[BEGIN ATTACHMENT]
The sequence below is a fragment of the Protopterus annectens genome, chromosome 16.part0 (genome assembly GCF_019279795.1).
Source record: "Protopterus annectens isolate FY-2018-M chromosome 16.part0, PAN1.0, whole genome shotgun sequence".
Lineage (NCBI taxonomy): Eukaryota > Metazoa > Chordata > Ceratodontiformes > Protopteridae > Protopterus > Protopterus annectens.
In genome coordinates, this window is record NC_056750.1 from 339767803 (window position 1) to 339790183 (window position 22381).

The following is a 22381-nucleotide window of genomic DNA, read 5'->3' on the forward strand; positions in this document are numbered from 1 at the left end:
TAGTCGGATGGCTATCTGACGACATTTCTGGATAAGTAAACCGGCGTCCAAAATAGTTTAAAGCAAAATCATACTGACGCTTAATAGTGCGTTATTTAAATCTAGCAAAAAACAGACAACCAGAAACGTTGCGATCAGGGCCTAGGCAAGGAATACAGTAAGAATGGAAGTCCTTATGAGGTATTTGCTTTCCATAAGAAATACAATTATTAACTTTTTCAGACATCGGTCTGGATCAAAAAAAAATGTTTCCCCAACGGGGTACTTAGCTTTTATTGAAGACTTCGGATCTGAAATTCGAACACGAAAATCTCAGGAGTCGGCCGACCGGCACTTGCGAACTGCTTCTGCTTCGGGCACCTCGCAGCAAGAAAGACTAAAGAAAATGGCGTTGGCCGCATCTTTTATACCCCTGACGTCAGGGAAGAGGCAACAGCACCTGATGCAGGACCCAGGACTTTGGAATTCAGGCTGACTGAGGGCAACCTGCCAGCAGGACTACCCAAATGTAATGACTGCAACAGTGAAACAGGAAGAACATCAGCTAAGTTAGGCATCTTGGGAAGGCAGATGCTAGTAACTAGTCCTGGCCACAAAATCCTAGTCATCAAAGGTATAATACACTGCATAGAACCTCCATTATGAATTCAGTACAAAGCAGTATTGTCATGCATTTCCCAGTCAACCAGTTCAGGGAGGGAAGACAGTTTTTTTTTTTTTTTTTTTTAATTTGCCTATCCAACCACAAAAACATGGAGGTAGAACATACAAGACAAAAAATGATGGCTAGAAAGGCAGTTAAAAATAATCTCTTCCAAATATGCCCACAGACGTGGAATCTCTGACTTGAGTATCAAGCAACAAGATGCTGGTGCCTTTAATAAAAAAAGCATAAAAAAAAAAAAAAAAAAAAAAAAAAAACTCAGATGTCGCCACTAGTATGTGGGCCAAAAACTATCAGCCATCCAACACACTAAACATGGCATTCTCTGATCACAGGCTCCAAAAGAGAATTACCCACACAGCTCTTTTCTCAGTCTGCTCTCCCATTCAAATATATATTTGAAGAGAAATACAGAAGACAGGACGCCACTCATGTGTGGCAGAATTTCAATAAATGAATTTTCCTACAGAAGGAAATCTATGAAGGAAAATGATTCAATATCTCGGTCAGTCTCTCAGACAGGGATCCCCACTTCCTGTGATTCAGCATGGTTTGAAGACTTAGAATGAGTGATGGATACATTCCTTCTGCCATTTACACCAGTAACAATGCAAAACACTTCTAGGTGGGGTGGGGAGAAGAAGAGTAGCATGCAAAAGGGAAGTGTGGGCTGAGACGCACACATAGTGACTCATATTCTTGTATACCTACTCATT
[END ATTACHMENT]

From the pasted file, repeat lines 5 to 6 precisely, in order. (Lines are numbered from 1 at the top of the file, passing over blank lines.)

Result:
The following is a 22381-nucleotide window of genomic DNA, read 5'->3' on the forward strand; positions in this document are numbered from 1 at the left end:
TAGTCGGATGGCTATCTGACGACATTTCTGGATAAGTAAACCGGCGTCCAAAATAGTTTAAAGCAAAATCATACTGACGCTTAATAGTGCGTTATTTAAATCTAGCAAAAAACAGACAACCAGAAACGTTGCGATCAGGGCCTAGGCAAGGAATACAGTAAGAATGGAAGTCCTTATGAGGTATTTGCTTTCCATAAGAAATACAATTATTAACTTTTTCAGACATCGGTCTGGATCAAAAAAAAATGTTTCCCCAACGGGGTACTTAGCTTTTATTGAAGACTTCGGATCTGAAATTCGAACACGAAAATCTCAGGAGTCGGCCGACCGGCACTTGCGAACTGCTTCTGCTTCGGGCACCTCGCAGCAAGAAAGACTAAAGAAAATGGCGTTGGCCGCATCTTTTATACCCCTGACGTCAGGGAAGAGGCAACAGCACCTGATGCAGGACCCAGGACTTTGGAATTCAGGCTGACTGAGGGCAACCTGCCAGCAGGACTACCCAAATGTAATGACTGCAACAGTGAAACAGGAAGAACATCAGCTAAGTTAGGCATCTTGGGAAGGCAGATGCTAGTAACTAGTCCTGGCCACAAAATCCTAGTCATCAAAGGTATAATACACTGCATAGAACCTCCATTATGAATTCAGTACAAAGCAGTATTGTCATGCATTTCCCAGTCAACCAGTTCAGGGAGGGAAGACAGTTTTTTTTTTTTTTTTTTTTAATTTGCCTATCCAACCACAAAAACATGGAGGTAGAACATACAAGACAAAAAATGATGGCTAGAAAGGCAGTTAAAAATAATCTCTTCCAAATATGCCCACAGACGTGGAATCTCTGACTTGAGTATCAAGCAACAAGATGCTGGTGCCTTTAATAAAAAAAGCATAAAAAAAAAAAAAAAAAAAAAAAAAAAACTCAGATGTCGCCACTAGTATGTGGGCCAAAAACTATCAGCCATCCAACACACTAAACATGGCATTCTCTGATCACAGGCTCCAAAAGAGAATTACCCACACAGCTCTTTTCTCAGTCTGCTCTCCCATTCAAATATATATTTGAAGAGAAATACAGAAGACAGGACGCCACTCATGTGTGGCAGAATTTCAATAAATGAATTTTCCTACAGAAGGAAATCTATGAAGGAAAATGATTCAATATCTCGGTCAGTCTCTCAGACAGGGATCCCCACTTCCTGTGATTCAGCATGGTTTGAAGACTTAGAATGAGTGATGGATACATTCCTTCTGCCATTTACACCAGTAACAATGCAAAACACTTCTAGGTGGGGTGGGGAGAAGAAGAGTAGCATGCAAAAGGGAAGTGTGGGCTGAGACGCACACATAGTGACTCATATTCTTGTATACCTACTCATT